Do not use these functions

C is old and tries to be highly backwards-compatible. As such it has features that ought to be avoided.

  • atoi(), atol(), and friends; they return 0 on error, but this is also a valid return value. Prefer strtoi(), etc.
  • gets() is unsafe as no bounds on the destination buffer can be given. Prefer fgets().
  • Unbounded strfmt(), strcpy(), etc., for the same reason. Prefer the ...n... variants like strncpy(). (To reconsider…)

Arrays aren’t values

It’s important to realise that C, as a language, deals only with known-size pieces of data. You could probably summarise C as “the language of copying known-size values.”

I can pass a integer or a struct around a program, return them from functions, etc. and treat them as proper objects because C knows their size and hence can compile code to copy their full data around.

I can’t do this with an array. The sizes of arrays are not known in any useful way to C. When I declare a variable of type int[5] in a function, effectively I don’t get a value of type int[5]; I get an int* value which has 5 ints allocated at it. Since this is just a pointer, the programmer, not the language, has to manage copying the data behind it and keeping it valid.

However, arrays inside structs are treated as values and are fully copied with the struct.

(Technically, sized array types are real types, not just pointers; e.g. sizeof will tell you the size of the whole array. But you can’t treat them as self-contained values.)

Essential compiler flags

Compilers have so many options and the defaults aren’t very good. Here are the absolute essential flags you may need. (They are given in GCC/Clang style; syntax may vary on other compilers.)

  • -O2: optimise code for release builds
  • -g -Og: for debug builds; enable extra information for debuggers, and optimise for debugging
  • -Wall to enable many warnings (kind of like a linter). You can disable specific warnings with -Wno-...
  • -Werror to turn warnings into errors. I recommend always turning on at least -Werror=implicit, which ensures calling undeclared functions results in an error(!)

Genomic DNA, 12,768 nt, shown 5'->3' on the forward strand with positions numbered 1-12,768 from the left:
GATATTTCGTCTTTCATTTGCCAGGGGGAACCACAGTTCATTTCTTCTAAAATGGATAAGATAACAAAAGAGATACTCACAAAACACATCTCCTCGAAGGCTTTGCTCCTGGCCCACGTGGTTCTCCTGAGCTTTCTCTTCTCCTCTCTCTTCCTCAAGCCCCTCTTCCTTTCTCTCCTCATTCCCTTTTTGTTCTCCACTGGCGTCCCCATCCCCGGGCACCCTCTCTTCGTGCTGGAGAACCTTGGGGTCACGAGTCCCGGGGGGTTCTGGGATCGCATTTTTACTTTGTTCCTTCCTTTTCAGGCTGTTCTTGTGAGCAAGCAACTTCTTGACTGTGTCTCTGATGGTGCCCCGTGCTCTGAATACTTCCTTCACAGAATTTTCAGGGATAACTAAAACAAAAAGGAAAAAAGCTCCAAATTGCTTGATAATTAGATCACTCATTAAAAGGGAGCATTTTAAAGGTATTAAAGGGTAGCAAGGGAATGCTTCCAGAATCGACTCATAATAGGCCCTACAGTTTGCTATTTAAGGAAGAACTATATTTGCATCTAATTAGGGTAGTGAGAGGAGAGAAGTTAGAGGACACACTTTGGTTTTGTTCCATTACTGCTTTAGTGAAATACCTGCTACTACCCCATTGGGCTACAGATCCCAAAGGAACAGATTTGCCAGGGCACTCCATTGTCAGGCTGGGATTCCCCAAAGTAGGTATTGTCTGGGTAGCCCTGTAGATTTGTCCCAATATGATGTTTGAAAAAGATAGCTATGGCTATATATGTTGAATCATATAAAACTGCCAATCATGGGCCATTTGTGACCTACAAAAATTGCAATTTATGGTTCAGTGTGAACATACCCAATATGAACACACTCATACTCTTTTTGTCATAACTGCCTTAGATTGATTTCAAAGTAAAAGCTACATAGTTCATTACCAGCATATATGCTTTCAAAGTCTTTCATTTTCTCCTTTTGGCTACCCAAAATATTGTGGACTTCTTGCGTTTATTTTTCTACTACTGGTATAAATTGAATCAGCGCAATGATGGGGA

• -DNAME and -DNAME=value for defining macros
  • -std=...: choose a standard. In most cases you can omit this to use your compiler’s default (usually the latest standard). Those with great portability concerns may use -std=c89 to keep to “classic” C.

See also the full docs for the huge number of options GCC supports.

Three types of memory, and when to use them

  • Automatic storage is where local variables are stored. A new region of automatic storage is created for a function when it is called, and deleted when it returns. Only the return value is kept; it is copied into the automatic storage of the function which called it. This means that it is unsafe to return a pointer to a local variable, because the underlying data will be silently deleted. Automatic storage is often called the stack.

  • Allocated storage is the result of using malloc(). It survives until it is free()‘d, so can be passed wherever, including upwards to calling functions. It is often called the heap.

  • Static storage is valid for the lifetime of the program. It is allocated when the process starts. Global variables are stored here.

If you want to “return” memory from a function, you don’t have to use malloc/allocated storage; you can pass a pointer to a local data:

void getData(int *data) {
    data[0] = 1;
    data[1] = 4;
    data[2] = 9;
}

void main() {
    int data[3];
    getData(data);
    printf("%d\n", data[1]);
}

Naming conventions

C has no support for namespaces. If you’re making a public library, or want a “module” to have a name, you need to choose a prefix to add to all public API names:

  • functions